He added that planes were used in the area to drop large quantities of fire extinguishing agents, giving ground crews the opportunity to form fire lines and contain the fire.
By about 8:30 p.m. Thursday, Powell said the fire was contained enough for most departments to evacuate the building. Later that night, however, it came back roaring.
“Last night around eleven o’clock they started asking the units to come back where we could help them and this fire got further and further away from them. And it spread pretty quickly,” Powell said.
For hours they struggled to contain the flames while facing a vast and arid tract of land with homes nearby. But Powell says no injuries were reported and all structures were spared.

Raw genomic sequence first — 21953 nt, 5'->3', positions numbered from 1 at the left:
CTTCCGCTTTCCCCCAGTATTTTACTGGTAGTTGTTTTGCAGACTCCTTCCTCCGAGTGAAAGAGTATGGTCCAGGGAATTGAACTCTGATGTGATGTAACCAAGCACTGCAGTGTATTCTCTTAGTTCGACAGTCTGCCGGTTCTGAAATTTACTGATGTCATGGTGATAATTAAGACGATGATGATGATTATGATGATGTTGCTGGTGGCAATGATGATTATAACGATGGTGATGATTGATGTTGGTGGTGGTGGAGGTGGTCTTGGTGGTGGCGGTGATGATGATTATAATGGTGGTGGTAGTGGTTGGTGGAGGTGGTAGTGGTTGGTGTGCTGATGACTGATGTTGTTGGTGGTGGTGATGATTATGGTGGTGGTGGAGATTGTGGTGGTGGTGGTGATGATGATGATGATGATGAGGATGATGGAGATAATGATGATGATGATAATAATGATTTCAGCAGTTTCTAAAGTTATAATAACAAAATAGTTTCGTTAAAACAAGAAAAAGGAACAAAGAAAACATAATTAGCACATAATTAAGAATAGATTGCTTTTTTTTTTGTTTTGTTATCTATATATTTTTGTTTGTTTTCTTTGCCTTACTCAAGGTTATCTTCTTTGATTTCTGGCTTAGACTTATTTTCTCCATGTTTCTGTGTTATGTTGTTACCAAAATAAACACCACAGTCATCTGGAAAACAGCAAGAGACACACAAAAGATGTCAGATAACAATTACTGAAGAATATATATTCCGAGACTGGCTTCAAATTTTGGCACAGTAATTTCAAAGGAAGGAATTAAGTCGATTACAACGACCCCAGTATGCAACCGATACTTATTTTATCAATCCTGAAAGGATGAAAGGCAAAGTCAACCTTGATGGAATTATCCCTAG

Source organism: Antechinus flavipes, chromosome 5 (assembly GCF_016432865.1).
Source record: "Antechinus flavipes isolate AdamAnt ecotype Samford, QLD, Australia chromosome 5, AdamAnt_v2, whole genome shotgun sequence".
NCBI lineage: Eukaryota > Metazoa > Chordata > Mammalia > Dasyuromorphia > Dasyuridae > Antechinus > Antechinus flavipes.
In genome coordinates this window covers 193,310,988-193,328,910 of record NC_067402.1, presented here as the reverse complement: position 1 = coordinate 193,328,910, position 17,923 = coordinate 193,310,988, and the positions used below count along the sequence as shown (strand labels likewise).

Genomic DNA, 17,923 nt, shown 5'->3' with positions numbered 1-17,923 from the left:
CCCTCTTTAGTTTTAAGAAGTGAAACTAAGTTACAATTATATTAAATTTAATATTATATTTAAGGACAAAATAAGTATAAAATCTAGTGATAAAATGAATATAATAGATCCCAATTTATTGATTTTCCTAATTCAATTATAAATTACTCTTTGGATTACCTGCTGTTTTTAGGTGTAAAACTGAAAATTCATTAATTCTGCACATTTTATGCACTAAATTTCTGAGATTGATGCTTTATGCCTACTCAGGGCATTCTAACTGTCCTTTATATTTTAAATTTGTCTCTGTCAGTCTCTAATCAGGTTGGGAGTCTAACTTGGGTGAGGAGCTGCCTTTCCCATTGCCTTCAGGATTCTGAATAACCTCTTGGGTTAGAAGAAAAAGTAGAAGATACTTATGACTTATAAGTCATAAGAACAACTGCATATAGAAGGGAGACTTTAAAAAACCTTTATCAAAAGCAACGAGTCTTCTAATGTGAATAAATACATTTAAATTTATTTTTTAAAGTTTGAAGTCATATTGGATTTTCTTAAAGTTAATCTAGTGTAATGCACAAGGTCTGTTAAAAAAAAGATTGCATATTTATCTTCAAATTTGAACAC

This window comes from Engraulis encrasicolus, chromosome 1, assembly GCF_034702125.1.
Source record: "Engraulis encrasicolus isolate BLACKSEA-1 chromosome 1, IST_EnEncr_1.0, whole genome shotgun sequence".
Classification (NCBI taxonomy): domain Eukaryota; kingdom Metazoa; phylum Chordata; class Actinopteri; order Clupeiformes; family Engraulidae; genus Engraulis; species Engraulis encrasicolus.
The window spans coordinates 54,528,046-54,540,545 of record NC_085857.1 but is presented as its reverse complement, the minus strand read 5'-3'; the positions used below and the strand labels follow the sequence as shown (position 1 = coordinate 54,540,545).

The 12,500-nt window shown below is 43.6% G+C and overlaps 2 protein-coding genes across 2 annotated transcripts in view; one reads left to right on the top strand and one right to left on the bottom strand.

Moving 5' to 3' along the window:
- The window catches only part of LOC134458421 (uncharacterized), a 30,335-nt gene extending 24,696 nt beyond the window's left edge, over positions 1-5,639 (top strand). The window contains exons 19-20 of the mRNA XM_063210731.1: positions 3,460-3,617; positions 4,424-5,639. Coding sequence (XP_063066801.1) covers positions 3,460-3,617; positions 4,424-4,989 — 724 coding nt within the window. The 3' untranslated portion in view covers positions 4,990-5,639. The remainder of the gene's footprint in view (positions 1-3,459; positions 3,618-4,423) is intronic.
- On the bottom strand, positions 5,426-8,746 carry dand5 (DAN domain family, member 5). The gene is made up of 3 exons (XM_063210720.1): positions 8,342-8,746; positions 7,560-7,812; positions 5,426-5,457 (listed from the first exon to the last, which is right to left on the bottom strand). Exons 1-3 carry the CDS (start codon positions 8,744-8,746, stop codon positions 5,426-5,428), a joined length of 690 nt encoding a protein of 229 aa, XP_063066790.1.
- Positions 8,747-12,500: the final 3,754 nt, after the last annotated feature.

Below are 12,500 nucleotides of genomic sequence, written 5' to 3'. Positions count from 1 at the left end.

“Actually, we didn’t have to evacuate. We told people be ready, so they were up and ready. It burned to some people’s houses, right next to them, but we kept it as far away from them as possible,” he said.
Many of the departments have been able to leave, but Powell notes the area is on a red flag warning, meaning weather conditions that could fuel a fire remain great, particularly in areas affected by the spillover.
“The grass is literally knee high in some places, if not taller. It’s pretty flat for the most part, so as the fire burns, it takes off,” Powell said.
He worries that this first major fire could be the precursor to a bad fire season for Chaves County, but says there are steps people can take to reduce the risk of fires, such as: B. Keeping grass and vegetation short and clearing debris that could add fuel to a possible fire.
https://www.kob.com/new-mexico-news/overflow-fire-rages-near-roswell/6441086/?cat=500 Overflow Fire rages near Roswell